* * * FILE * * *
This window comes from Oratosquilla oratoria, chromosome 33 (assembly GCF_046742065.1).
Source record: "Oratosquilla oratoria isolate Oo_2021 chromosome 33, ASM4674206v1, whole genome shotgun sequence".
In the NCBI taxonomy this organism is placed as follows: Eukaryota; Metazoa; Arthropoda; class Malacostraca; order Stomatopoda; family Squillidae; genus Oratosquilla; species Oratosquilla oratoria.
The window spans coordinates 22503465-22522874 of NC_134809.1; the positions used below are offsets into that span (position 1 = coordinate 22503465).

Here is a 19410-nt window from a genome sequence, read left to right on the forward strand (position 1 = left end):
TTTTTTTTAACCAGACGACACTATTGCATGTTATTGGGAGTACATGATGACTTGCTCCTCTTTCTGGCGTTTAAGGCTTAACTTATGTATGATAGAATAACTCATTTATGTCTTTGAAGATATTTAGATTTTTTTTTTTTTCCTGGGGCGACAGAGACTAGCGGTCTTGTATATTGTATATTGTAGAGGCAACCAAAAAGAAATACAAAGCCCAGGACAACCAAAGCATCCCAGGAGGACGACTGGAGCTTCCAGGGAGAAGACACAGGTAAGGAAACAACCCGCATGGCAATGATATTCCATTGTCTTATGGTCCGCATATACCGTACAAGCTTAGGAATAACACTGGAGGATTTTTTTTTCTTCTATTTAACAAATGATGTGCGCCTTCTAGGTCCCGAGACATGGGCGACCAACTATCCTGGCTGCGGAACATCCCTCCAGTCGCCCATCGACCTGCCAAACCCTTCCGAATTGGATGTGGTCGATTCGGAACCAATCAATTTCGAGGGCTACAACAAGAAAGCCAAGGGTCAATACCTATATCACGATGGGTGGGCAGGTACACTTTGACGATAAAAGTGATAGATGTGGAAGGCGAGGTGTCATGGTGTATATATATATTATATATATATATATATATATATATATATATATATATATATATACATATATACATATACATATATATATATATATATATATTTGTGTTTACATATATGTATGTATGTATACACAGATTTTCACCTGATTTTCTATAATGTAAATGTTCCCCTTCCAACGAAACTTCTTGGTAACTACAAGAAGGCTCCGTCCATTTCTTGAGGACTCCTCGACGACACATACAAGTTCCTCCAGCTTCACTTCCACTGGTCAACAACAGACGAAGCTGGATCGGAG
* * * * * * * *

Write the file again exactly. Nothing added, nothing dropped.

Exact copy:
This window comes from Oratosquilla oratoria, chromosome 33 (assembly GCF_046742065.1).
Source record: "Oratosquilla oratoria isolate Oo_2021 chromosome 33, ASM4674206v1, whole genome shotgun sequence".
In the NCBI taxonomy this organism is placed as follows: Eukaryota; Metazoa; Arthropoda; class Malacostraca; order Stomatopoda; family Squillidae; genus Oratosquilla; species Oratosquilla oratoria.
The window spans coordinates 22503465-22522874 of NC_134809.1; the positions used below are offsets into that span (position 1 = coordinate 22503465).

Here is a 19410-nt window from a genome sequence, read left to right on the forward strand (position 1 = left end):
TTTTTTTTAACCAGACGACACTATTGCATGTTATTGGGAGTACATGATGACTTGCTCCTCTTTCTGGCGTTTAAGGCTTAACTTATGTATGATAGAATAACTCATTTATGTCTTTGAAGATATTTAGATTTTTTTTTTTTTCCTGGGGCGACAGAGACTAGCGGTCTTGTATATTGTATATTGTAGAGGCAACCAAAAAGAAATACAAAGCCCAGGACAACCAAAGCATCCCAGGAGGACGACTGGAGCTTCCAGGGAGAAGACACAGGTAAGGAAACAACCCGCATGGCAATGATATTCCATTGTCTTATGGTCCGCATATACCGTACAAGCTTAGGAATAACACTGGAGGATTTTTTTTTCTTCTATTTAACAAATGATGTGCGCCTTCTAGGTCCCGAGACATGGGCGACCAACTATCCTGGCTGCGGAACATCCCTCCAGTCGCCCATCGACCTGCCAAACCCTTCCGAATTGGATGTGGTCGATTCGGAACCAATCAATTTCGAGGGCTACAACAAGAAAGCCAAGGGTCAATACCTATATCACGATGGGTGGGCAGGTACACTTTGACGATAAAAGTGATAGATGTGGAAGGCGAGGTGTCATGGTGTATATATATATTATATATATATATATATATATATATATATATATATATATATATACATATATACATATACATATATATATATATATATATATTTGTGTTTACATATATGTATGTATGTATACACAGATTTTCACCTGATTTTCTATAATGTAAATGTTCCCCTTCCAACGAAACTTCTTGGTAACTACAAGAAGGCTCCGTCCATTTCTTGAGGACTCCTCGACGACACATACAAGTTCCTCCAGCTTCACTTCCACTGGTCAACAACAGACGAAGCTGGATCGGAG